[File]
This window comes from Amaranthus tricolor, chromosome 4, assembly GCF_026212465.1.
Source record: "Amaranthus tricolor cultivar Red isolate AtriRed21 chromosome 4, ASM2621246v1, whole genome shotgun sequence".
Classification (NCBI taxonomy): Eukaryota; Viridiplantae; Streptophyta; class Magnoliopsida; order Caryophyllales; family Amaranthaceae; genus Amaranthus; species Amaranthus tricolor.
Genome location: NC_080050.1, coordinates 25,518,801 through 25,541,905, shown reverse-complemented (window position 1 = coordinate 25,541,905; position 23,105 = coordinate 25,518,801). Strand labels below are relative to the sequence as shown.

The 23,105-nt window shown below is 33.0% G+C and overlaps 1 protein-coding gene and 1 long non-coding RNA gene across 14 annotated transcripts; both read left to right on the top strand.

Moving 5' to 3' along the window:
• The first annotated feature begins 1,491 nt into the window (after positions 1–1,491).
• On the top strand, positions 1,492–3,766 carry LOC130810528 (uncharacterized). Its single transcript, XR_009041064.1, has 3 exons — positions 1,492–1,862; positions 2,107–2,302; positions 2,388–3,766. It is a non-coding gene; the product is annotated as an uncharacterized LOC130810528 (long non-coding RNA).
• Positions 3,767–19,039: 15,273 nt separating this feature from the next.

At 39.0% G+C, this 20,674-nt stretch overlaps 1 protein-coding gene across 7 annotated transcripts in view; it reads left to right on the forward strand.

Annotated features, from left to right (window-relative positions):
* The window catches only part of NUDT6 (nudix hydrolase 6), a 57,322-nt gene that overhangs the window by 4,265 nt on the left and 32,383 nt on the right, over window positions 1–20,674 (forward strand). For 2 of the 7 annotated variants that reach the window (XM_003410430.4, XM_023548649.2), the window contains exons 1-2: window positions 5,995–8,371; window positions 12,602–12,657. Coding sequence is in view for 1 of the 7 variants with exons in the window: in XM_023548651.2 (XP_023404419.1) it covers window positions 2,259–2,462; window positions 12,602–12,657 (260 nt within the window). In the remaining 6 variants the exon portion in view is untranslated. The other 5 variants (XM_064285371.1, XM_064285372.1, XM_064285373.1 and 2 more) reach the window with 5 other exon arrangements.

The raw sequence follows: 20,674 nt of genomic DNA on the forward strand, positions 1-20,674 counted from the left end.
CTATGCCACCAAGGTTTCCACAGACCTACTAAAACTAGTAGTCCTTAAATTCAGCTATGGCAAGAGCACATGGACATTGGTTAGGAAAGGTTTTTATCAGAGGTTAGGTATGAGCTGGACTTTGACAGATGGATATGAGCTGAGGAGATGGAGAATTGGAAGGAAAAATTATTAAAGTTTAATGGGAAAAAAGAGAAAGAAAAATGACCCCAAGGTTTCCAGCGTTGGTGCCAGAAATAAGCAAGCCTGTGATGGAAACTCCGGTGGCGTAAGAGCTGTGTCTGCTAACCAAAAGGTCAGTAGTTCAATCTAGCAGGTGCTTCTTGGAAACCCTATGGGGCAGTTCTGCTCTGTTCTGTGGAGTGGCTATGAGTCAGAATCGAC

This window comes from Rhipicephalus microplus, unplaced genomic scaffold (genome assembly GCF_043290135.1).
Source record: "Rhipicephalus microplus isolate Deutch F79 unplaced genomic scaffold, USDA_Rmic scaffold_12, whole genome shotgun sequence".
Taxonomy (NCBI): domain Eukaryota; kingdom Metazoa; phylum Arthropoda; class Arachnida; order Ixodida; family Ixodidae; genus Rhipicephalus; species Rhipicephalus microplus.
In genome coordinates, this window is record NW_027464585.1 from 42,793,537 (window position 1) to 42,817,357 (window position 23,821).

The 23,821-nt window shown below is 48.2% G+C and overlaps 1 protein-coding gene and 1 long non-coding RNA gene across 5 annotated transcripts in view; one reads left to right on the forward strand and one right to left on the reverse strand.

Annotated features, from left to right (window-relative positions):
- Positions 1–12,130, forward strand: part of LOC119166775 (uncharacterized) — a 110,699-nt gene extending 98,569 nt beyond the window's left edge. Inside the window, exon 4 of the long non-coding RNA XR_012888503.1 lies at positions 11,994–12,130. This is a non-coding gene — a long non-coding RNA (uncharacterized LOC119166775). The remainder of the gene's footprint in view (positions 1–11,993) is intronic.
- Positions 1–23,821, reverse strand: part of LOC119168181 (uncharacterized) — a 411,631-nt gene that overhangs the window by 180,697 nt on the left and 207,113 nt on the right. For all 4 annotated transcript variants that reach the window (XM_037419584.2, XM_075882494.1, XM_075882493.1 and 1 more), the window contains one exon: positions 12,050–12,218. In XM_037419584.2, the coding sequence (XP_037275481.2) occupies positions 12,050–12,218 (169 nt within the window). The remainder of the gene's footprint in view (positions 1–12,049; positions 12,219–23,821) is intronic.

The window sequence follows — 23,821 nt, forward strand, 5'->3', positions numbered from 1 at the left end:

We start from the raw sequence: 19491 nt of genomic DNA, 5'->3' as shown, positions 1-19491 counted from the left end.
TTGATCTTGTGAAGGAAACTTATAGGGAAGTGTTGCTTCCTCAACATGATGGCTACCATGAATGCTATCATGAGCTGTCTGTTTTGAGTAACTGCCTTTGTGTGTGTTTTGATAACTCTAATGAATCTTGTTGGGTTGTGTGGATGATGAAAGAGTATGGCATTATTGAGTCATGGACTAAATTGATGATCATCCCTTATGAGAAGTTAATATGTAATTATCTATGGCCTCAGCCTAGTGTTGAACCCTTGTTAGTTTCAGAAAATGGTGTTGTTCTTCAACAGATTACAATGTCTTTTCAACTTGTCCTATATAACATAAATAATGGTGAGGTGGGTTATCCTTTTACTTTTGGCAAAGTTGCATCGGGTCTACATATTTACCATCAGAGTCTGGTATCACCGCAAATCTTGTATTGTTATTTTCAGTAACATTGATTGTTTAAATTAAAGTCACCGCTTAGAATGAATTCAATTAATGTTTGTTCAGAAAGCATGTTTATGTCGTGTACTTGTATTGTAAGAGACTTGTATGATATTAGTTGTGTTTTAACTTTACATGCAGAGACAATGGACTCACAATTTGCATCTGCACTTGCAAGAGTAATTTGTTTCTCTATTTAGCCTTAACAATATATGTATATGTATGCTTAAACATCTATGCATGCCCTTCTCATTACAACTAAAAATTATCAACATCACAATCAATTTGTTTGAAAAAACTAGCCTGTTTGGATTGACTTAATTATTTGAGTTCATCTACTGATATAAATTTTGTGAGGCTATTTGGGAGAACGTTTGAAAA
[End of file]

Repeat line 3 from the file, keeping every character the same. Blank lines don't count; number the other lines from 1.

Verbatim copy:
Classification (NCBI taxonomy): Eukaryota; Viridiplantae; Streptophyta; class Magnoliopsida; order Caryophyllales; family Amaranthaceae; genus Amaranthus; species Amaranthus tricolor.